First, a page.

Once you have chosen one of these three traits, you should have a good idea what your satyrs will look like and act like. From there, you should be able to come up with the rest. And this brings us to the final portion of this blog: The Assignment.
In the comment section below, I would like you to write as much about your satyr as you can. Describe him entirely based on the sections of this blog. Also remember to mention which of the three traits that was important to him. Those are very big in defining who he will inevitably become. Before I end this blog, here is a look at my own personal satyr that I have used in some of my books:
Name: Zekky (Diminutive version of the name Zek)
Appearance: He looks like a boy with goat ears and the lower half is completely animal-like with a little tail and hooves.
Instrument:A set of pipes with the power to rearrange landscapes as he plays them.
Setting: My own fictional world of Carnetheria.
Personality Trait: Nature
Further Exposition: Zekky was tossed out of his home of Fata Morgana by the one-and-only Pan for being too chaotic. He was also memory wiped as a result. He is extremely friendly to everyone and has a cute innocence about him. Zekky is really open to all possibilities and enjoys making friends on their terms. He lives for love and creation and can fall into a deep depression if such things are taken away from him. He is open sexually but only if someone approaches him. Although his friendly behavior can sometimes seem like flirting, he may not actually know he is doing it.
Let me know what you come up with!
Thank you for reading my blog. I hope you will try out the assignment in the comment section below! You can also email me at email@example.com. Thanks!
Something I hear a lot whenever someone says something outside of the norm is a remark concerning a tin foil hat. The term refers to a make-shift headpiece made out of tin foil which, when worn, prevents the wearer from having his thoughts heard by someone who means him harm. It is also generally assumed that the person wearing the hat thinks he knows something that those against him don't want him to know--such as a government conspiracy.
The term is believed to originate from a 1909 non-fiction publication called "Atomic Consciousness." A self-proclaimed "seer" named John Palfrey mentioned it as an ineffective method of preventing what he called "telepathic impactive impingement." From here, it was used in a number of other publications and media as a sort of joke. Fiction often used the tin foil hat to present characters who were extremely paranoid of thought readings. They were almost never to be taken seriously.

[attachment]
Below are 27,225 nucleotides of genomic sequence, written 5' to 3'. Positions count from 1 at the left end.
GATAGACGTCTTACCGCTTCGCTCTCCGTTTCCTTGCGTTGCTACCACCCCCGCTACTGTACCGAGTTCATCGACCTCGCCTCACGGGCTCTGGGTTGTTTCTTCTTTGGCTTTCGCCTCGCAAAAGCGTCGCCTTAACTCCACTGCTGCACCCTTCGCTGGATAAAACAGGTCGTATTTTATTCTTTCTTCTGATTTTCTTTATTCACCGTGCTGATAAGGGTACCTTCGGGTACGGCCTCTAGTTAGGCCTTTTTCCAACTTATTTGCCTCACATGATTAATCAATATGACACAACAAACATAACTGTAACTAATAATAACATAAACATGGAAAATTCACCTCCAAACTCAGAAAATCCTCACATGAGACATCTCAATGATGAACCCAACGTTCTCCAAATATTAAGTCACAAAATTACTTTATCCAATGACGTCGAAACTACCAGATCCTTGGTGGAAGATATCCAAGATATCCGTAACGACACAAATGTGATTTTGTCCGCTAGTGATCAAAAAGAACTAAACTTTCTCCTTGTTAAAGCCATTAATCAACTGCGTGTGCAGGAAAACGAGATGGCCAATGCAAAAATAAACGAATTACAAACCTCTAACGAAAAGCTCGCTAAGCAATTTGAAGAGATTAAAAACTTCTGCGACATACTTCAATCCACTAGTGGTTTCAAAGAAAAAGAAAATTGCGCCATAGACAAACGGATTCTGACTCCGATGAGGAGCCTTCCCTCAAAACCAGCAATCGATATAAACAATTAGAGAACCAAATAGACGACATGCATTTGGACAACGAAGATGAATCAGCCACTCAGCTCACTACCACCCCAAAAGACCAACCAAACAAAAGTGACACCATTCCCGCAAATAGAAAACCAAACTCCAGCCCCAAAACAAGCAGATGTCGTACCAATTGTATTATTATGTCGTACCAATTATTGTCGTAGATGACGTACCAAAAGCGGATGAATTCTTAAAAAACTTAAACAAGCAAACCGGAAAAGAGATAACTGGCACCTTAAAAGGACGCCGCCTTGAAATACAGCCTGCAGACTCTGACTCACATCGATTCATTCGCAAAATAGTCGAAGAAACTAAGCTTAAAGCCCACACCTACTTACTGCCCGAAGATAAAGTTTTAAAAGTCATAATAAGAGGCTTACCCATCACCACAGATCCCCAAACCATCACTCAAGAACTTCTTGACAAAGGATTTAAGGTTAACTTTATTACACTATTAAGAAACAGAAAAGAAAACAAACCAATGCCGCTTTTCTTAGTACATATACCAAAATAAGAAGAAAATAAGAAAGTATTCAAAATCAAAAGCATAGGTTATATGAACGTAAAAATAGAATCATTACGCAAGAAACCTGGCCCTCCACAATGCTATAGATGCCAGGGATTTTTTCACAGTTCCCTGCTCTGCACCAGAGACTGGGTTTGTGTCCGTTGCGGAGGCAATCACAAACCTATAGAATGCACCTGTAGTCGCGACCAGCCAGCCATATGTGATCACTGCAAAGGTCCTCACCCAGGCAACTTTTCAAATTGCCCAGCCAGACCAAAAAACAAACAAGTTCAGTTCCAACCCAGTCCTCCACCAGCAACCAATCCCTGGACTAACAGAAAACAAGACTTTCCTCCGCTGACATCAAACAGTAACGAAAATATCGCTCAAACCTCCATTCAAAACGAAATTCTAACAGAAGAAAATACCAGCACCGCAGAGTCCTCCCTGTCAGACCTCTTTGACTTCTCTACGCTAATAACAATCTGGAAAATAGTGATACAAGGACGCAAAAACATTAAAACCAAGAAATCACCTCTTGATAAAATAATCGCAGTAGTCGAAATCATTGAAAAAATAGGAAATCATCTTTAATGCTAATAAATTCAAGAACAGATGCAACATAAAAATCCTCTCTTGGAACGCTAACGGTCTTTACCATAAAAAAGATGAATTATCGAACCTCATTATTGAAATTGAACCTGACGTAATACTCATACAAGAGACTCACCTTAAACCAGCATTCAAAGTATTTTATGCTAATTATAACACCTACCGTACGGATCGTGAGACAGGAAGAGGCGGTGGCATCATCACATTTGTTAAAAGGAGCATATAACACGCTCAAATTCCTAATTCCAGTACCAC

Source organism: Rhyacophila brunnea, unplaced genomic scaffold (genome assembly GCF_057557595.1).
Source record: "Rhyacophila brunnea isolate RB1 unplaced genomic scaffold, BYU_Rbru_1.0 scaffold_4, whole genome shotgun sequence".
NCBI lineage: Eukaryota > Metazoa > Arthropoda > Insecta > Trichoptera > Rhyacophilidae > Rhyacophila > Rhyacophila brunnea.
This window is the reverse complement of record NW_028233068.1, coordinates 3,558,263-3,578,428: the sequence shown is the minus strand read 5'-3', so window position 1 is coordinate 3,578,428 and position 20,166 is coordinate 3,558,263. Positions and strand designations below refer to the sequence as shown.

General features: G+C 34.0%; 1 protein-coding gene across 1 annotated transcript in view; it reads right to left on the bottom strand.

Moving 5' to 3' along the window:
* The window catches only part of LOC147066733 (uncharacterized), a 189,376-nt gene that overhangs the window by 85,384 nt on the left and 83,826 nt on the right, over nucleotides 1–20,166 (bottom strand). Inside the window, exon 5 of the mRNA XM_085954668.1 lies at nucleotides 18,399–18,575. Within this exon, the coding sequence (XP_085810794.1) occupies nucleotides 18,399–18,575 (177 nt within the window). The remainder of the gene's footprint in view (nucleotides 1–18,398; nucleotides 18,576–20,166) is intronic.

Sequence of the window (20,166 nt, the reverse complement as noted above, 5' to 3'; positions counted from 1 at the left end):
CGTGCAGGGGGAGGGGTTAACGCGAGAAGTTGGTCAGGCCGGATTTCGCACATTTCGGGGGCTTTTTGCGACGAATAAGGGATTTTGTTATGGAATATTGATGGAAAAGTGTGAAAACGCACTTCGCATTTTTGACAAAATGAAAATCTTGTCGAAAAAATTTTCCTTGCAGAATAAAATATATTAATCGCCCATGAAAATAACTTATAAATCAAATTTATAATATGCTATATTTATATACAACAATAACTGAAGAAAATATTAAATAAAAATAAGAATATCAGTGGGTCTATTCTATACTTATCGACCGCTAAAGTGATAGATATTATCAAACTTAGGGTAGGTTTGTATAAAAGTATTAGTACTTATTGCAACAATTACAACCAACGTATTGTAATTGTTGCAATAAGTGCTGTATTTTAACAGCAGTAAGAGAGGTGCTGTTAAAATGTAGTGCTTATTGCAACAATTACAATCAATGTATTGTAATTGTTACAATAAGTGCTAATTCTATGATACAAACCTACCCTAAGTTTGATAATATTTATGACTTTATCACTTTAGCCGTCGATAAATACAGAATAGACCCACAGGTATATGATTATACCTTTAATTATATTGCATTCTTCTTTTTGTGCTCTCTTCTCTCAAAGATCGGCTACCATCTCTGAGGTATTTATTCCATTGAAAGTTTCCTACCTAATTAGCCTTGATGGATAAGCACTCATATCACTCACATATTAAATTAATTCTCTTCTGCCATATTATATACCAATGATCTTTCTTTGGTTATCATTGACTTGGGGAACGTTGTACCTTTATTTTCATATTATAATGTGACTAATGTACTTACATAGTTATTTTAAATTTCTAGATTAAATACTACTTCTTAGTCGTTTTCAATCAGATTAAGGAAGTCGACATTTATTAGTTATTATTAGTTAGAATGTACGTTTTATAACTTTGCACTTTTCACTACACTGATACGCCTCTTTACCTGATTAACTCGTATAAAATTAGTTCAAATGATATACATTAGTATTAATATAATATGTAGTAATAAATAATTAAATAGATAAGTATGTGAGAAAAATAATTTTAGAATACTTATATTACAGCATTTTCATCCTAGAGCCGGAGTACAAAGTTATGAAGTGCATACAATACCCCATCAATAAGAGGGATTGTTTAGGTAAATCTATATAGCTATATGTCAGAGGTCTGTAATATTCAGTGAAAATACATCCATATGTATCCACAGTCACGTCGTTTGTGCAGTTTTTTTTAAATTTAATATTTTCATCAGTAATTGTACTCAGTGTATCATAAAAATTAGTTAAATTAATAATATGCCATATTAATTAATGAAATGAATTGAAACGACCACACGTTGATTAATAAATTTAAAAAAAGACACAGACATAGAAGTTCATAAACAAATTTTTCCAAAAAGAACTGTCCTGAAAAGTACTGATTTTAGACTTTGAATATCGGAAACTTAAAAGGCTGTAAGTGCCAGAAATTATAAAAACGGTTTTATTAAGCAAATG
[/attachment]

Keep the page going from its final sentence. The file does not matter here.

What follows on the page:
Today, the phrase "tin foil hat conspiracy" is tossed around at anyone who seems, to the accuser, to be spouting off about claims that are beyond belief. It is important that the persons usually accused of this are not actually wearing tin foil hats at all. However, the phrase produces a picture in the mind of that person wearing it anyways. Add a photograph to the mix, and it is very easy to believe that the person being accused is a bonafide nutcase.
The thing is... he actually may be a nutcase. But what if he is right? And really, what was his crime--taking a controversial perspective and boldly announcing it? It seems to me that the term can quite easily be used as a matter of simple propaganda meant to destroy the credibility of someone who is becoming a problem. The question is: How attentive are you to the world around you? Do you believe everything you hear from strangers on TV, or are you willing to figure things out yourself?
A lot of the things I go into in these blogs are a bit out there. Although I talk a lot about fairy tales that are very well documented, I usually add little extras which suggest that these tales may be based on facts. And furthermore, they may still have a basis in our modern day world. These things are a bit out of the normal narrative you hear from day to day. I may even be wrong. I know I may be wrong and I will accept that if proven wrong. Yet I intend to keep saying these things until proven otherwise for the simple fact that I just want people to open their minds to possibilities--even so-called impossible ones.
I've never been attacked directly. Nobody has yet claimed that I am wearing a tin foil hat. This is probably due to the fact that I am not all that known yet. I will say this, however: The claim is meant to defame someone. There has never been a time that it was used that it was not meant to discredit an individual. It is an unfriendly act.
You are a human being. You have your own mind and heart. You have the ability to think for yourself and figure out the puzzles of the world entirely by yourself. You also have the God-given privilege to be both right and wrong. You may find that what I say is correct, or you may find that I am entirely mistaken. The point is that it be you who is doing it and not simply going by what others are saying.
Be your own person please. Be one man or one woman. Do not simply mix into the fold and become the thrall of someone else with power. I cannot stress this enough. Whether you believe me or not, simply be yourself and choose for yourself. You have your own mind and your own choices. If your choices are your own, then I, T.K. Wade, accept those choices with honor.
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Let's go back to Kenneth Grahame one more time. It has been a while since I read his book "Dream Days." So much of the story has slipped my memory. I do, however, remember the gist. It exclusively features an aspect of childhood that seems to be getting lost in our society--a playful imagination.
"Dream Days" is the sequel to "The Golden Age" and merely continues in the same way. It chronicles Kenneth and his siblings as they do nothing more than wander about outdoors and have adventures which entirely happen inside of their minds. Because the author goes out of his way to take them seriously, these adventures seem almost real to the reader. I say "almost" because you are still very much aware that they are simply pretending. The author does not in any way make it seem like they are doing anything less.